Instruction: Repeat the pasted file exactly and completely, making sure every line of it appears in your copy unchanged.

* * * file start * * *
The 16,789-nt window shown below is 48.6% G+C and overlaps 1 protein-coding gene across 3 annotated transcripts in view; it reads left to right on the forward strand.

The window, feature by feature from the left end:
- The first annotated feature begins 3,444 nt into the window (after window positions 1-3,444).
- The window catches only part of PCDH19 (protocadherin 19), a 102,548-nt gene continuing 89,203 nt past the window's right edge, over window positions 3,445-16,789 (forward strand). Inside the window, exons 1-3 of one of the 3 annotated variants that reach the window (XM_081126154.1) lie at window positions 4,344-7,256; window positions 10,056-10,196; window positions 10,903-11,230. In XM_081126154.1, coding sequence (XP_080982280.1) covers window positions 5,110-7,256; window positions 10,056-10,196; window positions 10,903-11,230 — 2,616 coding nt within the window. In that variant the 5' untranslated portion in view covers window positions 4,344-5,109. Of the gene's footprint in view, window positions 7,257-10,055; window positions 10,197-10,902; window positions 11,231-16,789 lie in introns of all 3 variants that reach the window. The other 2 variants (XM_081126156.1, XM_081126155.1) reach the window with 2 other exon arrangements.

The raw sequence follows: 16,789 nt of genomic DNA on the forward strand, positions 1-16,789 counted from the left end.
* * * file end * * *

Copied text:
The 16,789-nt window shown below is 48.6% G+C and overlaps 1 protein-coding gene across 3 annotated transcripts in view; it reads left to right on the forward strand.

The window, feature by feature from the left end:
- The first annotated feature begins 3,444 nt into the window (after window positions 1-3,444).
- The window catches only part of PCDH19 (protocadherin 19), a 102,548-nt gene continuing 89,203 nt past the window's right edge, over window positions 3,445-16,789 (forward strand). Inside the window, exons 1-3 of one of the 3 annotated variants that reach the window (XM_081126154.1) lie at window positions 4,344-7,256; window positions 10,056-10,196; window positions 10,903-11,230. In XM_081126154.1, coding sequence (XP_080982280.1) covers window positions 5,110-7,256; window positions 10,056-10,196; window positions 10,903-11,230 — 2,616 coding nt within the window. In that variant the 5' untranslated portion in view covers window positions 4,344-5,109. Of the gene's footprint in view, window positions 7,257-10,055; window positions 10,197-10,902; window positions 11,231-16,789 lie in introns of all 3 variants that reach the window. The other 2 variants (XM_081126156.1, XM_081126155.1) reach the window with 2 other exon arrangements.

The raw sequence follows: 16,789 nt of genomic DNA on the forward strand, positions 1-16,789 counted from the left end.